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OSHO Online Library   »   The Books   »   Glimpses of a Golden Childhood
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Chapter 19: Session 19

This is the work of Manu. That’s why I condemn him and hate him. I denounce him, and want the world to know of this man, Manu, because unless we know of such people we will never be able to be free of them. They will continue to influence us in some form or another. Either it is race - even in America, if you are a negro, you are a sudra, a “nigger,” “untouchable.”

Whether you are a negro or a white man, both need to be acquainted with the insane philosophy of Manu. It is Manu who has influenced the two world wars in a very subtle way. And perhaps he will be the cause of the third, and last.a really influential man!

Even before Dale Carnegie wrote his book, How to Win Friends and Influence People, Manu knew all the secrets. In fact, one wonders how many friends Dale Carnegie has got, and how many people he has influenced. He is certainly not like Karl Marx, Sigmund Freud, Mahatma Gandhi. And all these people were absolutely unacquainted with the science of influencing people. They did not need to know, they had it in their very guts.

I don’t think any man has influenced humanity more than Manu. Even today, whether you know his name or not, he influences you. If you think yourself superior just because you are white or black, or just because you are a man or a woman, somehow Manu is pulling your strings. Manu has to be absolutely discarded.

I wanted to say something else, but I started with a wrong step. My Nani was very insistent: “Always step out of bed with your right foot.” And you will be surprised to know, today I did not follow her advice, and everything is going wrong. I started with a wrong “okay”; now, when in the very beginning you are not okay, naturally, everything that follows on goes berserk.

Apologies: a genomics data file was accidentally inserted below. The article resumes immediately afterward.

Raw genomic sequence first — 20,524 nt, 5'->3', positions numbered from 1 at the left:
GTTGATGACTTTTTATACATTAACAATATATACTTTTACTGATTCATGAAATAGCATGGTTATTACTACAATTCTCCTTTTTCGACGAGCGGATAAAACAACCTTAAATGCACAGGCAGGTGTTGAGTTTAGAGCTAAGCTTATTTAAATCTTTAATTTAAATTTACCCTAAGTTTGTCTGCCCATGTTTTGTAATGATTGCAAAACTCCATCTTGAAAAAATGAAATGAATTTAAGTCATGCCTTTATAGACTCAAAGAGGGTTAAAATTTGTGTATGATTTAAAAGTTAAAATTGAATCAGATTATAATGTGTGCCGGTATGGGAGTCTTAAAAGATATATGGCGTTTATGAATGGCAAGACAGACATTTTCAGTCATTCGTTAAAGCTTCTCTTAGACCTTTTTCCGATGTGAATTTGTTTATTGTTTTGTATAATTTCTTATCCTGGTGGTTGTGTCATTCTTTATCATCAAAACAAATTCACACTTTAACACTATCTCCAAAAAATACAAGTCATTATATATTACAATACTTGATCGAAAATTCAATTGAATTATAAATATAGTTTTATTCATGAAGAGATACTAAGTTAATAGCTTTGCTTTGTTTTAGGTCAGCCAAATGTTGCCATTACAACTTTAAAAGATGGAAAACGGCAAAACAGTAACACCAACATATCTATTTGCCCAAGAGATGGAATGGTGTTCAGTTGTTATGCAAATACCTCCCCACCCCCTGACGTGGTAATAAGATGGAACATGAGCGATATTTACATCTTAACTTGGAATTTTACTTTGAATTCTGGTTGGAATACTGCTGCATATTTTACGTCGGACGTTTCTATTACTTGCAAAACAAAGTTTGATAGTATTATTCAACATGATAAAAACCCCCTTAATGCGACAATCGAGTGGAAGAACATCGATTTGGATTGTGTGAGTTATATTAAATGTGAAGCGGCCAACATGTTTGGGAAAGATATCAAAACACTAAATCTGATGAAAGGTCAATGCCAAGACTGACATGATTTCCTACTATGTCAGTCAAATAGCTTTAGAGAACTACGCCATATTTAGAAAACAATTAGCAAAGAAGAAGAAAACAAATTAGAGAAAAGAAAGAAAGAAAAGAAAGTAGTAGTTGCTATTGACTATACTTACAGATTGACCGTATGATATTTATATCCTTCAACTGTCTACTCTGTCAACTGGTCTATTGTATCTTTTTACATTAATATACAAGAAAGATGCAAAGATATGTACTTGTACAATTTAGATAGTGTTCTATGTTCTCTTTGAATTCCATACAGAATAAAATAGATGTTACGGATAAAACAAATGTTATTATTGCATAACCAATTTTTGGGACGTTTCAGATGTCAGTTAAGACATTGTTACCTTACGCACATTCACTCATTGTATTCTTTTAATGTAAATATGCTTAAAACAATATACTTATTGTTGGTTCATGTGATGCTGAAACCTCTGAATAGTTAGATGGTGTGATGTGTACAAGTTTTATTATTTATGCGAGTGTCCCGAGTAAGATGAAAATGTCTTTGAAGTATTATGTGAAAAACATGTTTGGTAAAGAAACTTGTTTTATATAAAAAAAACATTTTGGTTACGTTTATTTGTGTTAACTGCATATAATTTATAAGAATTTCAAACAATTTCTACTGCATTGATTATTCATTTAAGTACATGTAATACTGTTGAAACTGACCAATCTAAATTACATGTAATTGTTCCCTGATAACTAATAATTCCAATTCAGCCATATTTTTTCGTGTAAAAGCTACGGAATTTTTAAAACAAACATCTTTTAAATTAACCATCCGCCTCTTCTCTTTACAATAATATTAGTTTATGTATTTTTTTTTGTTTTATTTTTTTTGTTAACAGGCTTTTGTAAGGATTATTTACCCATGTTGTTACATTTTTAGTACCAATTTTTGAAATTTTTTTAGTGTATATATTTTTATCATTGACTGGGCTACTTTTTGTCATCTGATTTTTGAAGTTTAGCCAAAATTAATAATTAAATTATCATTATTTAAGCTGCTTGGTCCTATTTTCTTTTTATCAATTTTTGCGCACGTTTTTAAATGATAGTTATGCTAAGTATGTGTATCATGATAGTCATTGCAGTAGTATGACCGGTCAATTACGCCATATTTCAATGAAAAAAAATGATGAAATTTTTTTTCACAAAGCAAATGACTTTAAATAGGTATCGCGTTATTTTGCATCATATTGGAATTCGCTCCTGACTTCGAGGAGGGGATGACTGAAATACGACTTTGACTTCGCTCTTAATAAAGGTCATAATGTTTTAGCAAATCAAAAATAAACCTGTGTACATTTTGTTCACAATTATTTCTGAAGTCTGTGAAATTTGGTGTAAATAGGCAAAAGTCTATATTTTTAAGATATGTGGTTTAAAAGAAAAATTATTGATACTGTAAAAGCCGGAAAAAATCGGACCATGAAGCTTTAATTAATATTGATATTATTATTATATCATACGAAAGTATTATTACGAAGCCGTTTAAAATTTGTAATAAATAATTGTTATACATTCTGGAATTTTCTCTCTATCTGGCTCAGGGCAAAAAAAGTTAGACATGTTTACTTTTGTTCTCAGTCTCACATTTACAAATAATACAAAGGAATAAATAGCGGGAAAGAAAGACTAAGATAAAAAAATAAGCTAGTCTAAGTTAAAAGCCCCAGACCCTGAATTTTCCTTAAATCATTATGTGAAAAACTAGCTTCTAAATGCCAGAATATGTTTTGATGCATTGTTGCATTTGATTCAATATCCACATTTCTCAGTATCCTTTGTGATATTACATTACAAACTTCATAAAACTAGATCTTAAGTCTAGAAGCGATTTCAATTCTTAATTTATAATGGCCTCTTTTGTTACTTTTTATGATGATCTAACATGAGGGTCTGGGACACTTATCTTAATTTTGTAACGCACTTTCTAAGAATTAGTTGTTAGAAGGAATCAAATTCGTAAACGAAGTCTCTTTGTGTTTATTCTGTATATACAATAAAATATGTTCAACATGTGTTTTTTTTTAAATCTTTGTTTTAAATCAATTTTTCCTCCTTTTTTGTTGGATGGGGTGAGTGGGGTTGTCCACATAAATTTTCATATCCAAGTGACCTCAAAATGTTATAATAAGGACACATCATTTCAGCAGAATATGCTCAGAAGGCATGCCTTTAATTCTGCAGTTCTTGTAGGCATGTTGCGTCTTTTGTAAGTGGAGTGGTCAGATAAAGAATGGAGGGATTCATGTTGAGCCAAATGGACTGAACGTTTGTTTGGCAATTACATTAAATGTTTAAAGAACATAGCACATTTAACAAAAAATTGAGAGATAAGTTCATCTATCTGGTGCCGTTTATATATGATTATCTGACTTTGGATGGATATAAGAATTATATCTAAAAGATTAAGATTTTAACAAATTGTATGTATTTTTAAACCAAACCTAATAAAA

Is there still time for me to say something right? Good. Let’s begin again.

I wanted to go to the village but nobody was ready to support me. I could not conceive how I could exist there alone, without my grandfather, my grandmother, or Bhoora. No, it was not possible, so I reluctantly said, “Okay, I will stay in my father’s village.” But my mother naturally wanted me to stay with her and not with my grandmother, who from the very beginning had made it clear that she would stay in the same village, but separately. A little house was found for her in a very beautiful place near the river.

My mother insisted that I stay with her - for over seven years I had not been living with my family. But my family was not a small affair, it was a whole jumbo set - so many people, all kinds of people: my uncles, my aunts, their children and my uncle’s relatives, and so on and so forth.

In India the family is not the same as in the West. In the West it is just singular: the husband, the wife, one, two or three children. At the most there may be five people in the family. In India people would laugh - five? Only five? In India the family is uncountable. There are hundreds of people. Guests come and visit and never leave, and nobody says to them, “Please, it is time for you to go,” because in fact, nobody knows whose guests they are.

The father thinks, “Perhaps they are my wife’s relatives so it is better to keep quiet.” The mother thinks, “Perhaps they are my husband’s relatives..”

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